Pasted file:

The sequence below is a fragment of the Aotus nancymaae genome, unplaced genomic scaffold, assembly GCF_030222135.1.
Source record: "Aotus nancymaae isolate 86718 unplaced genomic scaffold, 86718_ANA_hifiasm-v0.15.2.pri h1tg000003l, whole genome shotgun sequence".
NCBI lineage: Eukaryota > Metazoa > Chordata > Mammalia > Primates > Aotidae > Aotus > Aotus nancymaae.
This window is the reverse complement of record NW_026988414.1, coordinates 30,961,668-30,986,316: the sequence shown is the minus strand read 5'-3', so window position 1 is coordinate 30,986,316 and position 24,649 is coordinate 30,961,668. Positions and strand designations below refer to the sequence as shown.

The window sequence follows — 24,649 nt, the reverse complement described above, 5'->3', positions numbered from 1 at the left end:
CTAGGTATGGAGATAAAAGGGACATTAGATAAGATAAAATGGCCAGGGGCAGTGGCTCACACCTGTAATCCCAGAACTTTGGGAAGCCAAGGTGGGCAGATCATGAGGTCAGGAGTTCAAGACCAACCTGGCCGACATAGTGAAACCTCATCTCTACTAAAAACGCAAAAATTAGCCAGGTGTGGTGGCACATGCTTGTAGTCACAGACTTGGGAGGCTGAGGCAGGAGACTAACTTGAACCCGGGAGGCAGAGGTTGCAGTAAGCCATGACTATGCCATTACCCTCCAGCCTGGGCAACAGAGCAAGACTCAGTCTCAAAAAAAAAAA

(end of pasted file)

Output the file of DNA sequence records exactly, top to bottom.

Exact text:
The sequence below is a fragment of the Aotus nancymaae genome, unplaced genomic scaffold, assembly GCF_030222135.1.
Source record: "Aotus nancymaae isolate 86718 unplaced genomic scaffold, 86718_ANA_hifiasm-v0.15.2.pri h1tg000003l, whole genome shotgun sequence".
NCBI lineage: Eukaryota > Metazoa > Chordata > Mammalia > Primates > Aotidae > Aotus > Aotus nancymaae.
This window is the reverse complement of record NW_026988414.1, coordinates 30,961,668-30,986,316: the sequence shown is the minus strand read 5'-3', so window position 1 is coordinate 30,986,316 and position 24,649 is coordinate 30,961,668. Positions and strand designations below refer to the sequence as shown.

The window sequence follows — 24,649 nt, the reverse complement described above, 5'->3', positions numbered from 1 at the left end:
CTAGGTATGGAGATAAAAGGGACATTAGATAAGATAAAATGGCCAGGGGCAGTGGCTCACACCTGTAATCCCAGAACTTTGGGAAGCCAAGGTGGGCAGATCATGAGGTCAGGAGTTCAAGACCAACCTGGCCGACATAGTGAAACCTCATCTCTACTAAAAACGCAAAAATTAGCCAGGTGTGGTGGCACATGCTTGTAGTCACAGACTTGGGAGGCTGAGGCAGGAGACTAACTTGAACCCGGGAGGCAGAGGTTGCAGTAAGCCATGACTATGCCATTACCCTCCAGCCTGGGCAACAGAGCAAGACTCAGTCTCAAAAAAAAAAA